- Journal Archives
- Volume 18
- Volume 17
- Volume 16
- Volume 15
- Volume 14
- Volume 13
- Volume 12
- Volume 11
- Volume 10
- Volume 9
- Volume 8
- Volume 7
- Volume 6
- Volume 5
- Volume 4
- Volume 3
- Volume 2
- Volume 1
In less than two weeks, the Supreme Court will hear the first patent case of this session, which raises the question of when to award attorney’s fees in patent cases under 35 U.S.C. § 285. The statute provides for the award of attorney fees only in “exceptional cases.” Under the rule established in Brooks Furniture Mfg. v. Dutailier, Inc., the Federal Circuit determined that to meet this threshold a case must (1) be brought in subjective bad faith, and (2) the litigation is objectively baseless.
This standard has come under fire over the past year. In particular, critics of non-practicing entities (NPE’s), also known as patent trolls, have proposed shifting fees as a method of combatting abusive litigation tactics. Chief Judge Rader himself has suggested that federal judges are too reluctant to award fees after finding section 285 fee shifting in only twenty of 3,000 patent cases filed in 2011. He proposed that the “court should return to the rule that a district court may shift fees when, based on the totality of the circumstances, it is necessary to prevent a gross injustice.” The White House also joined the debate, recommending legislation that allows “more discretion in awarding fees . . . in patent cases.” Congress has taken the hint and included provisions in the Innovation Act.
The Supreme Court case combines two appellate cases, Octane Fitness, LLC v. Icon Health & Fitness, Inc. and Highmark Inc. v. Allcare Management Sys., Inc. Octane asks whether the Federal Circuit’s rigid Brooks Furniture test “improperly appropriates a district court’s discretionary authority to award attorney fees . . . thereby raising the standard for accused infringers (but not patentees) to recoup fees.” Similarly, Highmark questions whether a lower court’s determination of fees should be given deference at the Federal Circuit.
Commentators are expecting change, but the direction and scope remain unclear. Among the parties and over a dozen amici briefs, only ICON (no surprise) has argued for maintaining the Federal Circuit’s current test. In its amici brief, Apple took the opportunity to highlight how NPE’s harm innovation by filing opportunistic and profiteering nuisance suits and argued for a factor-balancing approach to evaluate the appropriateness of fees. Other amici have argued that defendant litigation practices are often just as harmful as NPE’s and just as deserving of fee shifting. Or perhaps the court will follow Chief Judge Rader’s recent suggestion in Kilopass Tech., Inc. v. Sidenese Corp. that a preponderance of the evidence of objective baselessness should be enough for an award of attorney fees.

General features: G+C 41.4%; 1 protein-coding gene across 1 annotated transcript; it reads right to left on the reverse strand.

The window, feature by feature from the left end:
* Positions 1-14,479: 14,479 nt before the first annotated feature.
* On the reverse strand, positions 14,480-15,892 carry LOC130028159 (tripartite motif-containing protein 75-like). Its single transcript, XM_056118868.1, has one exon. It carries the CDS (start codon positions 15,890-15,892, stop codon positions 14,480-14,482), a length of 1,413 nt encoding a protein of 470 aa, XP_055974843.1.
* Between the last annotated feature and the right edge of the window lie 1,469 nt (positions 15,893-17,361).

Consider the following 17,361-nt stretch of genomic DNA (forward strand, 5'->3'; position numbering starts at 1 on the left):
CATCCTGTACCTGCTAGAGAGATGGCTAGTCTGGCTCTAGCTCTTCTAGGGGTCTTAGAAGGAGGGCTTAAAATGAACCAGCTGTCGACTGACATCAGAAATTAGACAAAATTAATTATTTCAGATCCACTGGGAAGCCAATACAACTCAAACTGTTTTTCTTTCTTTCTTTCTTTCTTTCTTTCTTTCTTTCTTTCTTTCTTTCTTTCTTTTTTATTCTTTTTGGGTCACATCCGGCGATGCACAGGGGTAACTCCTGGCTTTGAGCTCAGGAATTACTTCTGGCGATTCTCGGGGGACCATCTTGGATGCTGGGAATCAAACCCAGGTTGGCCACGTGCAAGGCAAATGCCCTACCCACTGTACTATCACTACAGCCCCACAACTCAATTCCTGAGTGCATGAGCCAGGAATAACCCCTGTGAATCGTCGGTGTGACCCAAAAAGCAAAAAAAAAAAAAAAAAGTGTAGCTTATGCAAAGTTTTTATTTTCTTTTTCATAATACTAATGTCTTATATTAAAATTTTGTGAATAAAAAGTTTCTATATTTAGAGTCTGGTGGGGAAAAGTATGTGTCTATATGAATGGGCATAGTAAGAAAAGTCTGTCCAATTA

Tagged with: 35 USC 285 • Apple • Brooks Furniture v. Dutailier • Congress • Federal Circuit • Highmark v. Allcare Management Systems • Kilopass Technology v. Sidenese Corp. • legal fees • non-practicing entity • Octane Fitness v. Icon Health & Fitness • patent troll • patents • Randall Rader • standard of review • Supreme Court of the United States (SCOTUS)
Recent Blog Posts
- If You Build It, They Will Come: Baseball and the Reopening of Cuba
- First Circuit Aligns With Third: Actavis Extends Beyond Cash Settlements
- Current Issues in Technology Law: Dr. Asma Vranaki Analyzes Data Privacy Regulation in the Context of Facebook Advertisements
- Vanderbilt Journal of Entertainment & Technology Law Rises in National Law Journal Rankings
- Dancing Babies: The Ninth Circuit May Have Protected Them from Computer Algorithms
- Starbucks’ Next Top Model: It Could Be You
Tagsadvertising antitrust Apple books career celebrities contracts copyright copyright infringement courts creative content criminal law entertainment Facebook FCC film/television financial First Amendment games Google government intellectual property internet JETLaw journalism lawsuits legislation media medicine Monday Morning JETLawg music NFL patents privacy progress publicity rights radio social networking sports Supreme Court of the United States (SCOTUS) technology telecommunications trademarks Twitter U.S. Constitution